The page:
On October 26, a Saudi-led coalition airstrike destroyed a hospital supported by Doctors Without Borders/Médecins Sans Frontières (MSF) in Haydan, Yemen.
MSF’s program coordinator in Yemen, Miriam Czech, describes what she saw in Haydan in the days following the bombing, and the impact of targeted airstrikes across the whole region.
What’s left of the town of Haydan?
The main street and the houses and shops along it have been flattened. It’s practically empty and anything left is bombed-out. Lots of buildings on near-by streets were also hit. A small town in a mountain valley, Haydan has changed a lot since my first visit in September. Coalition planes have bombed the town and surrounding region time and time again. Personnel at the hospital we support told me that, in June and July, bombs fell just 250 metres from the facility, hitting several houses, a school and a market. But the air raids were even worse in October. They were so bad that the team advised us against going to the hospital. Several villages had suffered further damage and houses and the market in Haydan had been destroyed.
That same week, a house in the village of Al Kraid that was home to a family of 17 was shelled. They were brought to the hospital. Eleven (some pregnant women, others children) were either deceased on arrival or died in the emergency room
We were able to visit the hospital to deliver drugs and monitor the refurbishment being done to improve hygiene and waste management. But the air raids continued – 10 to 15 almost every day. Haydan and the surrounding area were pounded night and day, until the night of October 26, when the bombing went on for two hours. The hospital supported by MSF was totally destroyed in the first wave. There’s nothing left of the emergency and consultation rooms, maternity unit and inpatient department.
Were there any victims in the hospital?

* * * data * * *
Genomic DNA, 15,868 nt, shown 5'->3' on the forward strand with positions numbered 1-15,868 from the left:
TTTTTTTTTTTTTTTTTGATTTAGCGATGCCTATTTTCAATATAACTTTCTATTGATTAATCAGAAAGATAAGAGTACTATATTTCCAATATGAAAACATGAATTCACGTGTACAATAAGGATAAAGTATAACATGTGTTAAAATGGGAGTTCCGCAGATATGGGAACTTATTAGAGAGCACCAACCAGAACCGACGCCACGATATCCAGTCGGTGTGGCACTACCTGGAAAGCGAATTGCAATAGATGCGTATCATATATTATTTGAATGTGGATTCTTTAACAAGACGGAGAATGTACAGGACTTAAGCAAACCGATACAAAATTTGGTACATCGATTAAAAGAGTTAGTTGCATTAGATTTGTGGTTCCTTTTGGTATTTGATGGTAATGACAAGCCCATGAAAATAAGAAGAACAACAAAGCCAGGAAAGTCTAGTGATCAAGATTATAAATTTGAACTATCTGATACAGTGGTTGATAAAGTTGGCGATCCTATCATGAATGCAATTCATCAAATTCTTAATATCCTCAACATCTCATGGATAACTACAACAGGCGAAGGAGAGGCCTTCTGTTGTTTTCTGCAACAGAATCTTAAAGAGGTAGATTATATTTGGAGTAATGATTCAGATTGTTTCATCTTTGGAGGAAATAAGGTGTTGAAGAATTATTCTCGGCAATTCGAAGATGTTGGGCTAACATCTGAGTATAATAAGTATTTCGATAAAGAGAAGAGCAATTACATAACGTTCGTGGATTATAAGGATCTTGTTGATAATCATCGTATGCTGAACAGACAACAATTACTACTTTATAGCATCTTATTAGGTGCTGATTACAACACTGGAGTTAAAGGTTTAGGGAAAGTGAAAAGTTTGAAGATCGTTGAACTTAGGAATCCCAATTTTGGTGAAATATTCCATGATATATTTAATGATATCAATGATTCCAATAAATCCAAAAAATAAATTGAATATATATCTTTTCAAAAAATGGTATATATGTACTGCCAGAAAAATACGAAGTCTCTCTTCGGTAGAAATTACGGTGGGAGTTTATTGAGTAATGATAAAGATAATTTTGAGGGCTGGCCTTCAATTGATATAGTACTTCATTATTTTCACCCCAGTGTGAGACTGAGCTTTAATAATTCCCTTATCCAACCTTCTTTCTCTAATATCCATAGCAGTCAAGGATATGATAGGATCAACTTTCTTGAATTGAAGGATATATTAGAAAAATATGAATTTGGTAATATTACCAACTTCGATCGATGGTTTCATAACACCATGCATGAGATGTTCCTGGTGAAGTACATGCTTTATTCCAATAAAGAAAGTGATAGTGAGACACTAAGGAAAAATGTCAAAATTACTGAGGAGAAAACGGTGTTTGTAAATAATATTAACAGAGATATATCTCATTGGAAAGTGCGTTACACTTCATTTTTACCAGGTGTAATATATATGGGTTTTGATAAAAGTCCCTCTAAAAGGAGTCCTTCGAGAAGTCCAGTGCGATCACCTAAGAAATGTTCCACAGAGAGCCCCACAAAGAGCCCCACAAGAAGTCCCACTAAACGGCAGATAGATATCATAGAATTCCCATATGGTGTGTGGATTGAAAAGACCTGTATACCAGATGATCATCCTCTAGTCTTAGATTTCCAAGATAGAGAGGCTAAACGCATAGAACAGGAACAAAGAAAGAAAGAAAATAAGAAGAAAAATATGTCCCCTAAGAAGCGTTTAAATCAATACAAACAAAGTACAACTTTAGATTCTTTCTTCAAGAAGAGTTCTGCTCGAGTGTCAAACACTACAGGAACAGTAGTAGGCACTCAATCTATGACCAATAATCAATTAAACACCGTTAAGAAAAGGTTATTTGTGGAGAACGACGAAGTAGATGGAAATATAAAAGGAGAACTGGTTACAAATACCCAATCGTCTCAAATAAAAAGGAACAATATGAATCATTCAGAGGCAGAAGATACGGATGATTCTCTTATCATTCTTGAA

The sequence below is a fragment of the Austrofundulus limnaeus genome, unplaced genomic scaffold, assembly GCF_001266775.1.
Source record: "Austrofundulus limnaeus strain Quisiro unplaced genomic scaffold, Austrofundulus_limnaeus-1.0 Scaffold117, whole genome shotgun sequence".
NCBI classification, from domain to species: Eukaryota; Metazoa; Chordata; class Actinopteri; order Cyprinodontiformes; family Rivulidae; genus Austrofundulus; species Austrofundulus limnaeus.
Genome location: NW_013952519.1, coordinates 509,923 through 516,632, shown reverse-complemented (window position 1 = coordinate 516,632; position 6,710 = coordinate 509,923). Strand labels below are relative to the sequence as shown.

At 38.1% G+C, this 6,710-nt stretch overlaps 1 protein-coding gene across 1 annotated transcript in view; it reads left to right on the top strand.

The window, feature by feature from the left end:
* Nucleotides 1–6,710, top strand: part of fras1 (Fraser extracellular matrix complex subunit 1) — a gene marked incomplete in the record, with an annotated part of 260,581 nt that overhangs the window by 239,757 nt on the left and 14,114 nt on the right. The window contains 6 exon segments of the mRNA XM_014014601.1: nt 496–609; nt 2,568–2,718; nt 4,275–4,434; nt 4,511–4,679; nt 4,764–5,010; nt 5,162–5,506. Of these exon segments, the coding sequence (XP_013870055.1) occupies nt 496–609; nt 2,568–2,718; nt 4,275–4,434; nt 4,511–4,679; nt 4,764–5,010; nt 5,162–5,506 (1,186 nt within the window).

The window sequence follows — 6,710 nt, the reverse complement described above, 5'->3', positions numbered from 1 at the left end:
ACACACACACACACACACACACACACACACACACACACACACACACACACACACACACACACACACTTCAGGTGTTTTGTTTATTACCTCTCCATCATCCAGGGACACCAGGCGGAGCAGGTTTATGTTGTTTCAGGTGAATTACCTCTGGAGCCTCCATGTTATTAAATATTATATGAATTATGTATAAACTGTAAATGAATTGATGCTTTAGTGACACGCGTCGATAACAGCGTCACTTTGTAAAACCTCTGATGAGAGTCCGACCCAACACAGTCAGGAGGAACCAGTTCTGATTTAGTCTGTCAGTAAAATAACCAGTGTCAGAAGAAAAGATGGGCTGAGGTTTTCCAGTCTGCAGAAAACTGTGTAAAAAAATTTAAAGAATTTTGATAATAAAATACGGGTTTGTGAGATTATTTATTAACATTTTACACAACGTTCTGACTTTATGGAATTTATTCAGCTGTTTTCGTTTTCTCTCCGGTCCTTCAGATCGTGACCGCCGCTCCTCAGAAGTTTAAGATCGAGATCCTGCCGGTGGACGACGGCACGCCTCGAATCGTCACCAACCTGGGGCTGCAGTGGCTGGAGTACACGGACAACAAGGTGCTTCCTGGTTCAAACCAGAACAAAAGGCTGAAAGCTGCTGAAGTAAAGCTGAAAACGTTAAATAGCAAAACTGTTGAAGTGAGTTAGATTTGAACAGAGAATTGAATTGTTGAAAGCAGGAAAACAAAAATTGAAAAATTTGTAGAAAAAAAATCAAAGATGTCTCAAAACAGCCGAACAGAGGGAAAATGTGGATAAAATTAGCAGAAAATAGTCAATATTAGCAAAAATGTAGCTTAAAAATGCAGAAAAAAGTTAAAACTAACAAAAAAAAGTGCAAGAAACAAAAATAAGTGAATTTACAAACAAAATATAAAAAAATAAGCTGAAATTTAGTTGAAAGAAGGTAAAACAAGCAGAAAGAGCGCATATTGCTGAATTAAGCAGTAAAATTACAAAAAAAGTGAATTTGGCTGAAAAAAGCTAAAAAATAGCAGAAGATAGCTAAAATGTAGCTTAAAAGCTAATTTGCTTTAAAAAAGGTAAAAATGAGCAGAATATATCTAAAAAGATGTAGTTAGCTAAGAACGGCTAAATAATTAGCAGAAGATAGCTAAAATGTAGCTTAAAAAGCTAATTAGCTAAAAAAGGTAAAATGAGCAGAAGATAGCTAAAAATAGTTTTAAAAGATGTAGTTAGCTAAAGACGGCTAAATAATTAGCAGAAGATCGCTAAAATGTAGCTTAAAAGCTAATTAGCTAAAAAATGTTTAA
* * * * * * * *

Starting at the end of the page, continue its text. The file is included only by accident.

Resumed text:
Amazingly, no. The personnel weren’t in the part of the building that was hit in the first strike so they were able to take cover. And there weren’t any patients there that night. During the days that followed I met with the staff. They were in a state of shock. But, even so, they wanted to get back to work. Haydan hospital was the only one still functioning in the region and it served close to 200,000 people. It was really busy. During the week preceding the airstrike, 16 deliveries were attended in the maternity unit that we were supporting and 150 patients were treated in the emergency room. Seventy-six were victims of the violence, many more than usual. That same week, a house in the village of Al Kraid that was home to a family of 17 was shelled. They were brought to the hospital. Eleven (some pregnant women, others children) were either deceased on arrival or died in the emergency room. Just three people received treatment, while three others were transferred to the hospital in Saada.
The hospital also had an out-patient department, where Ministry of Health personnel gave around 100 consultations a week, 60 to children being treated for malnutrition. But it appears there were fewer patients than usual in the hospital because people were afraid of the very heavy intense bombing.
How are people managing with all these air raids?
Although there seem to be fewer strikes on Haydan, they’re still happening. The day after the hospital was destroyed, we saw people in loaded-up cars on the road out of the town. It’s deserted. Its inhabitants have fled to caves carved into the cliffs around Haydan and some told me there can be several families hiding in one cave. They can’t sleep lying down because they have barely enough room even to sit and they only go out to look for food. They use stones to block entry to the caves.
Is Haydan the only place being bombed by the Saudi-led coalition in Yemen?
The whole region is being targeted, and that includes villages and roads. Roads are littered with wrecked trucks and craters caused by the explosions. Several bridges on the main route to Saada have been damaged. The hospital in Saqim was destroyed by a coalition air strike last June and, at the end of August, it was the turn of the health centre in Maran, also in Saada Governorate. The small town of Kitaf where there is a hospital we would like to assist is also regularly bombed as are, for example, the village of Majz and the towns of Razeh and Ghamr. Indiscriminate bombing is rife.